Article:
As someone said, democracy was invented so we can change government without executing them.
What is democracy in relation to time?
Democracy is a process. It is a constantly moving process carried on by institutions and people.
It has only one aim: to better the life of the inhabitants within its influence.
What are the alternatives to democracy?
Let us place all political alternatives on a line, from left to right.
On this one let me start with totalitarianism of short, whether it is in the form of a party, like the communist party in former USSR, or in a single leader as in North Korea or Mao (both have a communist party behind them but are (were) de facto dictators.
When we move to the right, we will find more democratic governments.
The word “social” will start showing up, as in social democratic, but do not let your dislike for the word cloud your judgment.
As we get towards the center, we will find multi-party governments with strong institutions and strong social agenda.
Now moving further to the right, we will see few and fewer parties, weak and weaker institutions until we come to totalitarian right-wing rule.
Now, let me make it clear; when conservatives claim fascism and Nazism are left-wing politics, they are wrong.
The reason for this, is simply misunderstanding of a word.
The National Socialist German Worker’s Party (Nazi) includes the words “socialist” and “workers” in its name.
That, in the end has no bearing on what they actually were.
While communists, based on Marxist ideas, fight capitalism, and aim to eliminate private property, fascism and Nazism support capitalism and only add the “nation” as the unifying factor.
What we now have on both ends totalitarianism and in the center democracy.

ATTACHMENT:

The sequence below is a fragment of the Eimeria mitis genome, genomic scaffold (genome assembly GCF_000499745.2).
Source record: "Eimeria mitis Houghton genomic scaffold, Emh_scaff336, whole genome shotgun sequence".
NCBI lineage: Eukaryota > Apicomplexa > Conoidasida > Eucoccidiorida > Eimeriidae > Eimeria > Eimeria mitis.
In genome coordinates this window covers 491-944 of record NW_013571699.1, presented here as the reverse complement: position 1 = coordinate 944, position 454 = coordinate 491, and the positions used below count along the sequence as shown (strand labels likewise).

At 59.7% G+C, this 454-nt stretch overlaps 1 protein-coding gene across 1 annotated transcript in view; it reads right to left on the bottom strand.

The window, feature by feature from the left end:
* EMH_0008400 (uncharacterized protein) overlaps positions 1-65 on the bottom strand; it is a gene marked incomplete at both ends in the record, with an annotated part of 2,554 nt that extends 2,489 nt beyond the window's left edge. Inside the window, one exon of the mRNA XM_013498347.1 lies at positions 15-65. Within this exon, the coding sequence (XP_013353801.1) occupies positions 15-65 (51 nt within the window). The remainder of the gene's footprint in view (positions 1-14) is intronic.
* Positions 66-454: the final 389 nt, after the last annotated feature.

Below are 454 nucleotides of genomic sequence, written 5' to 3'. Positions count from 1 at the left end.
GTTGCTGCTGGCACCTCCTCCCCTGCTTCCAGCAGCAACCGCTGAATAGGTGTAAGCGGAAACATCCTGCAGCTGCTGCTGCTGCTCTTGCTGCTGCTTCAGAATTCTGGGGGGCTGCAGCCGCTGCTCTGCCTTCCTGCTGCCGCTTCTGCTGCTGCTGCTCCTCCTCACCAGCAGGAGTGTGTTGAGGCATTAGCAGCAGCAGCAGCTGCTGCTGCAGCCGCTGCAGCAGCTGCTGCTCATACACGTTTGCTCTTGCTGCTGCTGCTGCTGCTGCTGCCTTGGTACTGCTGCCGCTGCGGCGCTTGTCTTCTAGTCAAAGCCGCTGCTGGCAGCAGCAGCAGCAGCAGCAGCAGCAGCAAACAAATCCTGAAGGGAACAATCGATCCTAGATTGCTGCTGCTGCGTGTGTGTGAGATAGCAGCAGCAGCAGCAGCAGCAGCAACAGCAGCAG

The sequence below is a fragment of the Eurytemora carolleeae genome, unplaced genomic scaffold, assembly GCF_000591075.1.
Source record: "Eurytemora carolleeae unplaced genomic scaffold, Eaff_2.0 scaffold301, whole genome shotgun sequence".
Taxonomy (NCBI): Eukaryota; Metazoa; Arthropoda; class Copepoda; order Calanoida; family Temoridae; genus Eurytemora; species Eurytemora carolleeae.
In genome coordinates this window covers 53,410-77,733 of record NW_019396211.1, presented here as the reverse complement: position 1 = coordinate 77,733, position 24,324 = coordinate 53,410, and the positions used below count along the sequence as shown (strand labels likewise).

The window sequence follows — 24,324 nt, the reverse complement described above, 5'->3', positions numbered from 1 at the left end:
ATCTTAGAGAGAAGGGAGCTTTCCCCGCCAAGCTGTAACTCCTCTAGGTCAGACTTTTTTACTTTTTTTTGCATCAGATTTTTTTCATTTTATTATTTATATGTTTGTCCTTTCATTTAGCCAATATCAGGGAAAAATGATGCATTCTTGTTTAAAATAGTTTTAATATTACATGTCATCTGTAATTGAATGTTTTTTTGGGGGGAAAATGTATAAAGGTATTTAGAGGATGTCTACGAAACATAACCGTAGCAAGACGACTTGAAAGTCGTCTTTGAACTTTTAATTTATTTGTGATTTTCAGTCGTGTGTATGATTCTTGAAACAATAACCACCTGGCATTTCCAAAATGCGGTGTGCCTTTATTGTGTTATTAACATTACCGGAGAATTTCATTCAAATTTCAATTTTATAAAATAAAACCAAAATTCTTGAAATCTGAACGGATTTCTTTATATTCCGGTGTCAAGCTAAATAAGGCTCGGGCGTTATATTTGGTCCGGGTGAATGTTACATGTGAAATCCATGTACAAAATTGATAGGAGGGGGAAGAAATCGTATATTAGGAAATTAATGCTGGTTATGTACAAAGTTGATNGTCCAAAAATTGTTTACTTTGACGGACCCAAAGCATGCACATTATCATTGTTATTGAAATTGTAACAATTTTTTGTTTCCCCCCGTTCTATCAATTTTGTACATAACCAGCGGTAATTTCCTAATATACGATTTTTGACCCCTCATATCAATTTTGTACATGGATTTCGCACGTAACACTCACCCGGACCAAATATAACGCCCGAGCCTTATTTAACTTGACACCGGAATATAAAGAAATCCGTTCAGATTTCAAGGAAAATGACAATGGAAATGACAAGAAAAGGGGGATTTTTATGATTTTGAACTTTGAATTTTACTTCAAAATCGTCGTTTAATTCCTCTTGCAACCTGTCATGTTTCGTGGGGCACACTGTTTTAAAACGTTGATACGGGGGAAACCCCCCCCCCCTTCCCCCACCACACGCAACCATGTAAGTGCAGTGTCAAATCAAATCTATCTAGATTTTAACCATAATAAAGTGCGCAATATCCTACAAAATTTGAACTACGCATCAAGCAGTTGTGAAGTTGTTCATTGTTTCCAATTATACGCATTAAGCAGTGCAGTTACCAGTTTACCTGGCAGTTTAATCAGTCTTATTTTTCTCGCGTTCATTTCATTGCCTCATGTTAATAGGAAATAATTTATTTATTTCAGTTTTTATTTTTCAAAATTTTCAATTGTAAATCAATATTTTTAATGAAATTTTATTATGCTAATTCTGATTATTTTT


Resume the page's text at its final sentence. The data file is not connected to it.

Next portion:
Let’s now go back to the article that started this discussion.
The question raised in the title is, “Is there such a thing as a good coup?
In short, the answer is no.
Whether the coup comes out of necessity or just because someone saw an opportunity to take over some resources from a weak government, the results are in overwhelming cases, on the whole negative.
You might say a coup without bloodshed is a good coup in regard to the fact that no one was killed.
However, that is not the only measurement.
It must also be asked, (a) what change does the coup bring? and (b) how does the coup affect democratic institutions?
I am, as Karl Popper in his book, The Open Society (that is democratic society) & Its Enemies, of the opinion that a revolution or coup may become necessary under certain circumstances.
However, the only goal of such a revolution or a coup should be to install a democratic government with strong institutions and effective regulatory systems where citizens can have the ability to dismiss the government without violence.